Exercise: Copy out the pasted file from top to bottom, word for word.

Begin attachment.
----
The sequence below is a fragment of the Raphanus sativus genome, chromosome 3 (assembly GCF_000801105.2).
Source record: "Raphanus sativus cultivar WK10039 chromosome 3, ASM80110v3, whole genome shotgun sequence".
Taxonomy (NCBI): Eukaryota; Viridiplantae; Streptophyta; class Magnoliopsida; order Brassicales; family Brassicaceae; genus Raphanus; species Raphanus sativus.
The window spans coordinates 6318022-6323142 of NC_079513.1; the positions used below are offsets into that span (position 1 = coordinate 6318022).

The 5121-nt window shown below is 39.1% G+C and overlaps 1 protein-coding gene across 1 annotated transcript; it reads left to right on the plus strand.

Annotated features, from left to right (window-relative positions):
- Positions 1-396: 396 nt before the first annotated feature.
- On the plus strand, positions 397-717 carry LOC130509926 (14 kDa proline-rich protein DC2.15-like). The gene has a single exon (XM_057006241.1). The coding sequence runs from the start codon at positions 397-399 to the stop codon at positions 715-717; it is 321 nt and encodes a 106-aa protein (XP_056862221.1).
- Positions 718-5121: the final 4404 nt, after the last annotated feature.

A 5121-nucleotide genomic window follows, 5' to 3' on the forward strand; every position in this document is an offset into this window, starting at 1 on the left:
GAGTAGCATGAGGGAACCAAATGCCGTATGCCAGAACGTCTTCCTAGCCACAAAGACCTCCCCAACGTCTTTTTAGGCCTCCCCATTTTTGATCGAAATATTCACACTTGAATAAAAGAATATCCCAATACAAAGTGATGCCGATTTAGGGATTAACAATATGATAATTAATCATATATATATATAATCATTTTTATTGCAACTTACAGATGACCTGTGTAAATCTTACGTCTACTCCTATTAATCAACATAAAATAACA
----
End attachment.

The sequence below is a fragment of the Raphanus sativus genome, chromosome 3 (assembly GCF_000801105.2).
Source record: "Raphanus sativus cultivar WK10039 chromosome 3, ASM80110v3, whole genome shotgun sequence".
Taxonomy (NCBI): Eukaryota; Viridiplantae; Streptophyta; class Magnoliopsida; order Brassicales; family Brassicaceae; genus Raphanus; species Raphanus sativus.
The window spans coordinates 6318022-6323142 of NC_079513.1; the positions used below are offsets into that span (position 1 = coordinate 6318022).

The 5121-nt window shown below is 39.1% G+C and overlaps 1 protein-coding gene across 1 annotated transcript; it reads left to right on the plus strand.

Annotated features, from left to right (window-relative positions):
- Positions 1-396: 396 nt before the first annotated feature.
- On the plus strand, positions 397-717 carry LOC130509926 (14 kDa proline-rich protein DC2.15-like). The gene has a single exon (XM_057006241.1). The coding sequence runs from the start codon at positions 397-399 to the stop codon at positions 715-717; it is 321 nt and encodes a 106-aa protein (XP_056862221.1).
- Positions 718-5121: the final 4404 nt, after the last annotated feature.

A 5121-nucleotide genomic window follows, 5' to 3' on the forward strand; every position in this document is an offset into this window, starting at 1 on the left:
GAGTAGCATGAGGGAACCAAATGCCGTATGCCAGAACGTCTTCCTAGCCACAAAGACCTCCCCAACGTCTTTTTAGGCCTCCCCATTTTTGATCGAAATATTCACACTTGAATAAAAGAATATCCCAATACAAAGTGATGCCGATTTAGGGATTAACAATATGATAATTAATCATATATATATATAATCATTTTTATTGCAACTTACAGATGACCTGTGTAAATCTTACGTCTACTCCTATTAATCAACATAAAATAACA